AfID volunteer Michelle Wright featured in CIMA magazine08.12.2016

After growing up in Stockport, outside Manchester in the north of the UK, I gained a 2:1 BA Hons in Economics & Business from Leeds Metropolitan University. Following some temping for the Royal Bank of Scotland and HSBC, I was hired by tile retailer Topps Tiles.
I took on this role in the purchase ledger department on the basis that I would be supported by the company to study CIMA. FinanciaI controller Martin Horton FCMA, CGMA backed me and I started CIMA in 2007 and was promoted to assistant management accountant.
I subsequently moved to become a trainee management accountant at Bolton Wanderers Football Club in 2009, despite being a Manchester United fan. I was then promoted to the role of management accountant once I’d passed CIMA.
It was a fascinating experience working for Bolton, who were riding high in the Premier League when I joined. But when the club was relegated to the Championship, the league below, it resulted in a lot of changes including redundancies, following a drop in the amount of TV revenue the club received.
In 2013 I left for Canada, where I stayed for two years working in various capacities and in different locations. I then set off for Central America and it was during this career break that I thought I could use my skills in a volunteering capacity after seeing the work of Accounting for International Development (AfID) on the CIMA website.  
AfID gives accountants the opportunity to use their accounting and finance skills to support charities and not-for-profits across the developing world. Through their Volunteer Services Manager David Busby I went to work at a charity called Amigos de Santa Cruz in Guatemala. It was set up to improve the lives of the indigenous people of Santa Cruz la Laguna, a remote village near Lake Atitlán and surrounding villages, through education and sustainable economic empowerment.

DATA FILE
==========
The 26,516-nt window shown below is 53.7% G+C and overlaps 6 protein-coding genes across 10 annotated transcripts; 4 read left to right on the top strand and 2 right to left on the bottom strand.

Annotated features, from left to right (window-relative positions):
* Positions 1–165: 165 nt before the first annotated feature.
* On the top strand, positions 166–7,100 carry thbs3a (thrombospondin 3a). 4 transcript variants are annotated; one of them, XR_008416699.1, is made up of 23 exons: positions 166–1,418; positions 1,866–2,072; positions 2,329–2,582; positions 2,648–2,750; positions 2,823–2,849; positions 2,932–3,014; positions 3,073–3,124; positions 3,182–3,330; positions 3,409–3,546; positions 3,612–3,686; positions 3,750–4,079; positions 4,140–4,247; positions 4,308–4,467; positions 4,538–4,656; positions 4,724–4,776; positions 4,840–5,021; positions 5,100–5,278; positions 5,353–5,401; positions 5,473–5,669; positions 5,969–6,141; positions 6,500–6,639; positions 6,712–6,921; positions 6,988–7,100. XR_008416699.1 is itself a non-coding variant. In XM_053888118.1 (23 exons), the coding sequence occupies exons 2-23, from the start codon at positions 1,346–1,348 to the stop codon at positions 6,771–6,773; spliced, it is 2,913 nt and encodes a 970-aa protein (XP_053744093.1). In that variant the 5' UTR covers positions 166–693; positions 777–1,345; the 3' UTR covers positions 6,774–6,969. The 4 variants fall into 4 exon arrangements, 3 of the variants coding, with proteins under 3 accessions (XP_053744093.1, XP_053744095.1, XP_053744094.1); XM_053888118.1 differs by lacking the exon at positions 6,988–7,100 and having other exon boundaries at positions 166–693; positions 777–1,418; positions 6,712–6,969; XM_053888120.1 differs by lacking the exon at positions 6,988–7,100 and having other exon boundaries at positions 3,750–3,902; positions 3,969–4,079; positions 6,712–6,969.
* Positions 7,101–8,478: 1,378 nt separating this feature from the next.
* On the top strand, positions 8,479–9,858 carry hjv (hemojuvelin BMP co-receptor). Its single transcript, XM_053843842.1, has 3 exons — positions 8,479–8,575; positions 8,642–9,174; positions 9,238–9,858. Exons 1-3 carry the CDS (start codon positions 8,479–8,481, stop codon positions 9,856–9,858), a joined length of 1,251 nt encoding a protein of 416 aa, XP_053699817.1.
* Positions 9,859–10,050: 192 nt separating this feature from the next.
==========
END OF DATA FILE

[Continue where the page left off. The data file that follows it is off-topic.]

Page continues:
Santa Cruz is considered by the Guatemalan government to be one of the 45 poorest townships in the country, with illiteracy and malnutrition almost amongst the highest. Amigos believes that education is the key to breaking the cycle of poverty and allows those who live in the region to improve their own lives and that of their communities.
I had a brilliant experience because I was able to make a big contribution. The two English-speaking administrators had no finance experience and Rosalia, the only person with any finance competence, had taught herself and needed retraining. She was very receptive to my guidance and her eagerness to learn correct procedures, and the appreciation shown by all the staff, was a huge part of what made the experience so enjoyable.
Once I had taught myself how to use the financial software I was able to upskill not just the finance staff but others across the charity on issues such as co-ordinating spreadsheets and budgeting. 
I didn't realise that there was such a need for volunteer accountants. I was nervous about what help I would be able to provide but it turned out that there were so many ways they could benefit from the skills that CIMA has afforded me. 
I have just started a new role at the Manchester-based digital marketing agency Dentsu Aegis Network, so I don't have any plans for another foreign placement in the near future. But I would be open to volunteering in the UK.
My experience helped me to get my current job because it required me to demonstrate confidence in tackling a wide variety of challenges using the skills I learned studying CIMA.

Original article featured in CIMA's Financial Management magazine